Generally, unless you drive your car relatively few miles each year, with
most of those miles being allowable business miles, you're better off basing
your deduction on the standard mileage rate.
How to Claim The Deduction
Taxpayers who are compensated as employees
generally will claim their deductible automobile expenses as an unreimbursed
employee business expense. These type expenses are reported on a
and are deducted as a miscellaneous itemized deduction on the
Keep in mind that miscellaneous itemized deductions are only allowable to
the extent they exceed 2% of your income, and are not allowable when
Alternative Minimum Tax (AMT).
Those taxpayers compensated as
independent contractors will generally claim their allowable automobile
expenses directly against their self-employment income on a
Schedule C, Profit or Loss from Business.
Other Deductible Miles
The use of an automobile in connection with a
charitable activity is deductible at a rate of 14 cents per mile for
2011 and 2012 and
should be reported with other charitable contributions as an itemized
deduction of the Schedule A.
Any mileage driven in
connection with a qualified move is deductible at a rate of 23 cents per
mile in 2012, decreasing from 23.5 cents per mile for the second half of 2011, and should be reported on a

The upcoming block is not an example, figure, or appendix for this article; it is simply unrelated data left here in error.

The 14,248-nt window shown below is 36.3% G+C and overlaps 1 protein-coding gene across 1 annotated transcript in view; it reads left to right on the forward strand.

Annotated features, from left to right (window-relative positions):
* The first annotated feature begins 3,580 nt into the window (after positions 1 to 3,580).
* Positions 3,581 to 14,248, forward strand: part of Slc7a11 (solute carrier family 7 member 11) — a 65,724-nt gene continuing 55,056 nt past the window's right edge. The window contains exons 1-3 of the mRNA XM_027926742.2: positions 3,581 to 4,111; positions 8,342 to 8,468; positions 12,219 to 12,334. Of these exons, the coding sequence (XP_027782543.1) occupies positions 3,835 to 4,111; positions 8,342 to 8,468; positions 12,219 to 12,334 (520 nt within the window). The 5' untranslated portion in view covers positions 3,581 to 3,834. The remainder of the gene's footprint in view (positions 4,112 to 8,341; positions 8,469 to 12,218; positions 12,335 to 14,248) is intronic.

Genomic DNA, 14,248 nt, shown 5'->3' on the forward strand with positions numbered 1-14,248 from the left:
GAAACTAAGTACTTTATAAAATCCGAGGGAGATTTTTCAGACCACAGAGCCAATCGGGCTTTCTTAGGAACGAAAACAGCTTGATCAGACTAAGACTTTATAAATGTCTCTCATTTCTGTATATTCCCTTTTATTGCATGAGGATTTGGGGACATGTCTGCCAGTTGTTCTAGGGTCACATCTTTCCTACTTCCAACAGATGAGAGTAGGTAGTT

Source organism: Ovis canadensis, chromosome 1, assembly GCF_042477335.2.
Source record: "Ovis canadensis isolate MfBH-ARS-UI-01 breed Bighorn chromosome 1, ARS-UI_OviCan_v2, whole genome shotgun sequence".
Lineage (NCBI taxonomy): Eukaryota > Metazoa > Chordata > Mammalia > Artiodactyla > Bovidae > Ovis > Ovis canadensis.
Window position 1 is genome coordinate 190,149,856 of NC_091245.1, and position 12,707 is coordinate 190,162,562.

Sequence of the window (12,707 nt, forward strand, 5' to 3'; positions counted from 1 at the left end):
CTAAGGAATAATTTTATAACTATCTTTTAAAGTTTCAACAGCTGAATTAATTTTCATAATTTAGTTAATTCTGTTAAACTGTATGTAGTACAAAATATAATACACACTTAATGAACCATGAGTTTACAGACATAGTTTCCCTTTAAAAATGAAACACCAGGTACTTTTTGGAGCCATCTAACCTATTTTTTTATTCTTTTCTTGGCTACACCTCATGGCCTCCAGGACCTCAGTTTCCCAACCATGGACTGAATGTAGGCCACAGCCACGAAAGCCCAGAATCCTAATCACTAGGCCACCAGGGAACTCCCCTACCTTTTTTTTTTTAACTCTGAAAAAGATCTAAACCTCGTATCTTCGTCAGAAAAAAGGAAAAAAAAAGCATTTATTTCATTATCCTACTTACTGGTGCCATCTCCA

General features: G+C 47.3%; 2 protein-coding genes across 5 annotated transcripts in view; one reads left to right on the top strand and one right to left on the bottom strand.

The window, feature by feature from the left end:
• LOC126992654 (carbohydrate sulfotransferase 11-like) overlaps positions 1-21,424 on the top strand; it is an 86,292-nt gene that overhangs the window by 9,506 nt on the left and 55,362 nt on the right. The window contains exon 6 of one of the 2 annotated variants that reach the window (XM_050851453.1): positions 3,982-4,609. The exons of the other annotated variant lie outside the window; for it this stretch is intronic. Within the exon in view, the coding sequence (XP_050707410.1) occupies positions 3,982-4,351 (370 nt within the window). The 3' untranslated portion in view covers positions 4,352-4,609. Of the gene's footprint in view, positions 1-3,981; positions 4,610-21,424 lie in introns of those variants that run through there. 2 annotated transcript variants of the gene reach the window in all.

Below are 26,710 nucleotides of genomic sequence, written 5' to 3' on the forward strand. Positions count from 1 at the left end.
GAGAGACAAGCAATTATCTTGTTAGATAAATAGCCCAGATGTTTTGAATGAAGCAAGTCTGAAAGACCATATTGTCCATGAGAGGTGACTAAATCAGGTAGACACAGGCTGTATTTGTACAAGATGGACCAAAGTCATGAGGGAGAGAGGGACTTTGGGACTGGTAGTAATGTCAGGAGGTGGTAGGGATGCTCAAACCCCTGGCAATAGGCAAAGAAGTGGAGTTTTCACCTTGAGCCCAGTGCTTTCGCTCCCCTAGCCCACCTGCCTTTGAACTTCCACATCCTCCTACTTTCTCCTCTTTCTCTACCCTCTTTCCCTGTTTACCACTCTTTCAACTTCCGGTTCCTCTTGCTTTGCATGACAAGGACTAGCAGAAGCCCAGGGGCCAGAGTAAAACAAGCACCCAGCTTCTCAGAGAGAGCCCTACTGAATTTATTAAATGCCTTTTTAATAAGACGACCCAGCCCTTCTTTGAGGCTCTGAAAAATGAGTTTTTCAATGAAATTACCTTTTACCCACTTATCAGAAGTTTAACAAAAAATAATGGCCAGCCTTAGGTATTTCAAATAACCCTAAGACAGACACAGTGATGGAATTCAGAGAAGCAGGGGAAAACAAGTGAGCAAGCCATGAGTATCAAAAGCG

Form 3903, Moving
And don't forget that medical related mileage
is also deductible. Medical mileage is allowable at 23 cents per mile
in 2012 and should be reported with all other medical expenses on the Schedule
2011 & 2012 TAX FACTS
- For 2011, the standard deduction for a single individual is $5,800 and
for a married couple is $11,600. A person will benefit by itemizing once
allowable deductions exceed the applicable standard deduction. Itemized
deductions include state and local income taxes (or sales taxes), real estate
taxes, mortgage interest, charitable contributions, and unreimbursed employee
- For 2011, the personal exemption is $3,700.
Individuals will claim a personal deduction for themselves, their spouse, and
- The maximum earnings subject to social security taxes is $110,100
for 2012, up from $106,800 in 2011.
- The standard mileage rate is $.555 per business mile as of
July 1, 2011, up from $.51 per mile for the first six months of 2011.
- The maximum annual contribution into a 401(k) plan or a
403(b) plan is $17,000 in 2012, up from $16,500 in 2011. And if you'll be 50 or
older by December 31st, you can contribute an extra $5,500 into your 401(k) or
403(b) account that year.
- The maximum annual contribution to your IRA is $5,000 for 2011 and 2012. And if you turn 50 by December 31st, you can contribute an extra
$1,000 that year. You have until April 15, 2012 to make your 2011 IRA